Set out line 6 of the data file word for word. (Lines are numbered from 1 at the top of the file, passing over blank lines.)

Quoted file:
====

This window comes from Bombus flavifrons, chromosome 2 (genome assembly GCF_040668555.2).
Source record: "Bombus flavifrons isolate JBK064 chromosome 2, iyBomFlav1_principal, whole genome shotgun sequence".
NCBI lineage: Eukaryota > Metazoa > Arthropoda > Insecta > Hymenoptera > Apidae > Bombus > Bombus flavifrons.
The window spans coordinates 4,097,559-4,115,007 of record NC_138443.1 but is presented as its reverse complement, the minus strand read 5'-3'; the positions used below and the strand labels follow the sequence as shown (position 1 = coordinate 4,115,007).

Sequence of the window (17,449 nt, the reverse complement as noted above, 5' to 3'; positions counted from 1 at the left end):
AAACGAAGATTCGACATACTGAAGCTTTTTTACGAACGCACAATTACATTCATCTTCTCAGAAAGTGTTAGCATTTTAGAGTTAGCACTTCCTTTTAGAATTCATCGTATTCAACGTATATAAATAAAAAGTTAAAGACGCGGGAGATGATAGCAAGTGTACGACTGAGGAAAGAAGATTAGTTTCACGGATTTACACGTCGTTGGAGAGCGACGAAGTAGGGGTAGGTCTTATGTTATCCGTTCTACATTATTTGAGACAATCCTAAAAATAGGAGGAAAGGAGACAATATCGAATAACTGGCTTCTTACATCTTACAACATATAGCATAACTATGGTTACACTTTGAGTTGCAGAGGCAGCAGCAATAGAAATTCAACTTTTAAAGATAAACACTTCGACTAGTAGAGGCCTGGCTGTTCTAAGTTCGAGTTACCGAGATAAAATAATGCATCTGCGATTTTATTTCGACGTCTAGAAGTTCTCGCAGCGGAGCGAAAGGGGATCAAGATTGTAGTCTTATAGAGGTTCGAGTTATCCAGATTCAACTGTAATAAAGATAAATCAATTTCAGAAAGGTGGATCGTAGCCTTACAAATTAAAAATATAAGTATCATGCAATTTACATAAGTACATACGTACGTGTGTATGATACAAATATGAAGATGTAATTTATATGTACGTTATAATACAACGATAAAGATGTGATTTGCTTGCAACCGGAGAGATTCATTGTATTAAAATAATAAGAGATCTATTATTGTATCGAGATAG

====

AAACGAAGATTCGACATACTGAAGCTTTTTTACGAACGCACAATTACATTCATCTTCTCAGAAAGTGTTAGCATTTTAGAGTTAGCACTTCCTTTTAGAATTCATCGTATTCAACGTATATAAATAAAAAGTTAAAGACGCGGGAGATGATAGCAAGTGTACGACTGAGGAAAGAAGATTAGTTTCACGGATTTACACGTCGTTGGAGAGCGACGAAGTAGGGGTAGGTCTTATGTTATCCGTTCTACATTATTTGAGACAATCCTAAAAATAGGAGGAAAGGAGACAATATCGAATAACTGGCTTCTTACATCTTACAACATATAGCATAACTATGGTTACACTTTGAGTTGCAGAGGCAGCAGCAATAGAAATTCAACTTTTAAAGATAAACACTTCGACTAGTAGAGGCCTGGCTGTTCTAAGTTCGAGTTACCGAGATAAAATAATGCATCTGCGATTTTATTTCGACGTCTAGAAGTTCTCGCAGCGGAGCGAAAGGGGATCAAGATTGTAGTCTTATAGAGGTTCGAGTTATCCAGATTCAACTGTAATAAAGATAAATCAATTTCAGAAAGGTGGATCGTAGCCTTACAAATTAAAAATATAAGTATCATGCAATTTACATAAGTACATACGTACGTGTGTATGATACAAATATGAAGATGTAATTTATATGTACGTTATAATACAACGATAAAGATGTGATTTGCTTGCAACCGGAGAGATTCATTGTATTAAAATAATAAGAGATCTATTATTGTATCGAGATAG